Service in the Midst of an Ebola Crisis
The best defense against despair was to keep working. Many times, that choice was far from obvious: Josephine Finda Sellu lost 15 of her nurses to Ebola in rapid succession and thought about quitting herself.
She did not. Ms. Sellu, the deputy nurse matron, is a rare survivor who never stopped toiling at the government hospital here, Sierra Leone’s biggest death trap for the virus during the dark months of June and July. Hers is a select club, consisting of perhaps three women on the original Ebola nursing staff who did not become infected, who watched their colleagues die, and who are still carrying on.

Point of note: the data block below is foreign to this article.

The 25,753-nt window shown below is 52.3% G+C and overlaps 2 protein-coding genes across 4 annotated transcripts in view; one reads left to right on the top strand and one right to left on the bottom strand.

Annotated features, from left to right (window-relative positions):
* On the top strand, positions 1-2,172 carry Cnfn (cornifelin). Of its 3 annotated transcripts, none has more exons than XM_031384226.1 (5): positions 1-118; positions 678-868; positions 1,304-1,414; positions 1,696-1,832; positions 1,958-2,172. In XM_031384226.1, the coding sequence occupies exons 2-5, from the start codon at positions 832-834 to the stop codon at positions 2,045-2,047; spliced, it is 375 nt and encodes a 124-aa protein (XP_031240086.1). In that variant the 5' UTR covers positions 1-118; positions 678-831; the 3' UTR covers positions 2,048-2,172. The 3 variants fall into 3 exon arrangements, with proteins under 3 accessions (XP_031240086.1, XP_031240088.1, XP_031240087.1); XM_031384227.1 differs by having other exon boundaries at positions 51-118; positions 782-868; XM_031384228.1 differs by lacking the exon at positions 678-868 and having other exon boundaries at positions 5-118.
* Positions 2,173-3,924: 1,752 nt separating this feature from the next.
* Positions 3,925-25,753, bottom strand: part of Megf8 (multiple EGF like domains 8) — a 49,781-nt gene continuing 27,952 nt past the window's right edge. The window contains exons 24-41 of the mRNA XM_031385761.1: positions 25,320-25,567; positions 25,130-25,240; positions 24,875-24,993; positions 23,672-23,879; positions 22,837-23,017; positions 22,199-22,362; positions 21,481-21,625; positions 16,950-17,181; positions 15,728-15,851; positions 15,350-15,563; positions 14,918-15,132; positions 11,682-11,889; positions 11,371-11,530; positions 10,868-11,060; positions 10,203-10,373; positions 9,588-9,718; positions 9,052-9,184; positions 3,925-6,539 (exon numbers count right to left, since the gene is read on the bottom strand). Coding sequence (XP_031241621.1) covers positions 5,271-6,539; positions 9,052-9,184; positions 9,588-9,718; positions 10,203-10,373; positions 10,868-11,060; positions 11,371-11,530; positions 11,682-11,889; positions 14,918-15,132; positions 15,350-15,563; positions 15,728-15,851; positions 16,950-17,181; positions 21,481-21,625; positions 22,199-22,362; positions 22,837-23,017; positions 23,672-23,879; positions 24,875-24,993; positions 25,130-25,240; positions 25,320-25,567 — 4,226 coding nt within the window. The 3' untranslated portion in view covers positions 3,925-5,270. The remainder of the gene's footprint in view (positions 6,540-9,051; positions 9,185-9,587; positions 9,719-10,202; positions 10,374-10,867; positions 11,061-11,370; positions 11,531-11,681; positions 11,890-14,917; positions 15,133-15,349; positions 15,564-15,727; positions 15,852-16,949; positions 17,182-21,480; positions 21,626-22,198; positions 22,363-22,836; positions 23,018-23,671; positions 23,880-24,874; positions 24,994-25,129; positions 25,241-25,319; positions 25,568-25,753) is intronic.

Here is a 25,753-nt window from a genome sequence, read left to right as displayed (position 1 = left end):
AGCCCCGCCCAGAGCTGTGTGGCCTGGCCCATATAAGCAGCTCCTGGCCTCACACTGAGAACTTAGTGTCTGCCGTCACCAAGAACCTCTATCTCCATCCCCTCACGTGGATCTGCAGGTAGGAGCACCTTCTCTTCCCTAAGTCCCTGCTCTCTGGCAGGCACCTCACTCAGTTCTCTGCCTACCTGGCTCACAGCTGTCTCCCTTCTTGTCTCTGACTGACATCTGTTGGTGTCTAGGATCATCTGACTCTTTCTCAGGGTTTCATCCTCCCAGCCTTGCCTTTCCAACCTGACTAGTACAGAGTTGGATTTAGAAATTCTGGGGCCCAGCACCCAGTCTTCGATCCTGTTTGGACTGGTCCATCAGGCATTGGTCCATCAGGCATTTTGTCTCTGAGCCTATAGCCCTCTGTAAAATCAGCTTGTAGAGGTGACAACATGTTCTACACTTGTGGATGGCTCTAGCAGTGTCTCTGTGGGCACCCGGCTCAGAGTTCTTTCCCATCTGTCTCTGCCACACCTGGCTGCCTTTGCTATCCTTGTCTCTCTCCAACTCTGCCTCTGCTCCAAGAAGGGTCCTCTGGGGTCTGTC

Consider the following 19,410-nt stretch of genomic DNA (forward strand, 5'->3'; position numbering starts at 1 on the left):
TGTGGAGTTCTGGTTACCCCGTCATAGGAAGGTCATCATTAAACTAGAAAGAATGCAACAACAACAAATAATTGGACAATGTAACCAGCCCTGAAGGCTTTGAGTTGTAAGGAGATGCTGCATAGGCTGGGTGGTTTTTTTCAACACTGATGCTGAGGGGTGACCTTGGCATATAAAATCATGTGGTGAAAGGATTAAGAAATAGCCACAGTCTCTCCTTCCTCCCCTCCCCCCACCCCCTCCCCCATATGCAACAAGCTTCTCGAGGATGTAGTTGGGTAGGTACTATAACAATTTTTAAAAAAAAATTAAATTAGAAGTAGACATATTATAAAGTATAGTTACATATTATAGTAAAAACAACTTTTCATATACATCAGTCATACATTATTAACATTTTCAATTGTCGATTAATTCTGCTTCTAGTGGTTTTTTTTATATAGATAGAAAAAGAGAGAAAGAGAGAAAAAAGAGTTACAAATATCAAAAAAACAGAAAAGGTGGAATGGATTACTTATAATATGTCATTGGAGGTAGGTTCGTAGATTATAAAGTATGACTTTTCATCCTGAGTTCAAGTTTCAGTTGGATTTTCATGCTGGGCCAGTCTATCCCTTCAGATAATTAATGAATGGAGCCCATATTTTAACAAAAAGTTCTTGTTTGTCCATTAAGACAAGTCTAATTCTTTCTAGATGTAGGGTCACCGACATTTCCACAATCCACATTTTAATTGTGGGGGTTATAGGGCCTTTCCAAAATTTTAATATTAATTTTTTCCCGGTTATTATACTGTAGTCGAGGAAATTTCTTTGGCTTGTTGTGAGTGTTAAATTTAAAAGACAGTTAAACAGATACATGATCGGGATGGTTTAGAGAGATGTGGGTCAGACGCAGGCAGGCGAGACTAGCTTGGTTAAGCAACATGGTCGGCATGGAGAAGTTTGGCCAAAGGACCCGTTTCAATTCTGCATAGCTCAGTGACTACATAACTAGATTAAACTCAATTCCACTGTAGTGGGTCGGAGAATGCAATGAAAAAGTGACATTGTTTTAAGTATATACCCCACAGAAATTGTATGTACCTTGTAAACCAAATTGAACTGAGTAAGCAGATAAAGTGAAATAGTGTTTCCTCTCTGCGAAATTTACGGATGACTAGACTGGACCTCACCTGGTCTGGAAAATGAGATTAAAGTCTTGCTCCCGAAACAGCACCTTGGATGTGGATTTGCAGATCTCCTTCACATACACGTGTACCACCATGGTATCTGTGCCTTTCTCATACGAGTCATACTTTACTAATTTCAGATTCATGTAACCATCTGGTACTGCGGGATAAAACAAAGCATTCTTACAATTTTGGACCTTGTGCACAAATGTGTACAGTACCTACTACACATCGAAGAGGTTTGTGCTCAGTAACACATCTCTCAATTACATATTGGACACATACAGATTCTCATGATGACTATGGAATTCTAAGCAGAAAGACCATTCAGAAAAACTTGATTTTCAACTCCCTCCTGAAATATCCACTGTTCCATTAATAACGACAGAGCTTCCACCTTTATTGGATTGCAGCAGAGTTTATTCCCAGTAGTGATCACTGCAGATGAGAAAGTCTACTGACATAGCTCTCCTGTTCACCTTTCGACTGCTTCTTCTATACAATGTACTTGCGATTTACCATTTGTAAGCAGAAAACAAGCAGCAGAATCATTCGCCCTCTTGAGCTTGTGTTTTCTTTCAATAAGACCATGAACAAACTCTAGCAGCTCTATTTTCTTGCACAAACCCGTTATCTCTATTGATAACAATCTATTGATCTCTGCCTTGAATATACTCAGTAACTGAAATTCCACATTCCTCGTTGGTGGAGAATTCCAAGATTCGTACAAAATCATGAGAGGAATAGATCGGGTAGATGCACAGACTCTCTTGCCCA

“There is a need for me to be around,” said Ms. Sellu, 42, who oversees the Ebola nurses. “I am a senior. All the junior nurses look up to me.” If she left, she said, “the whole thing would collapse.”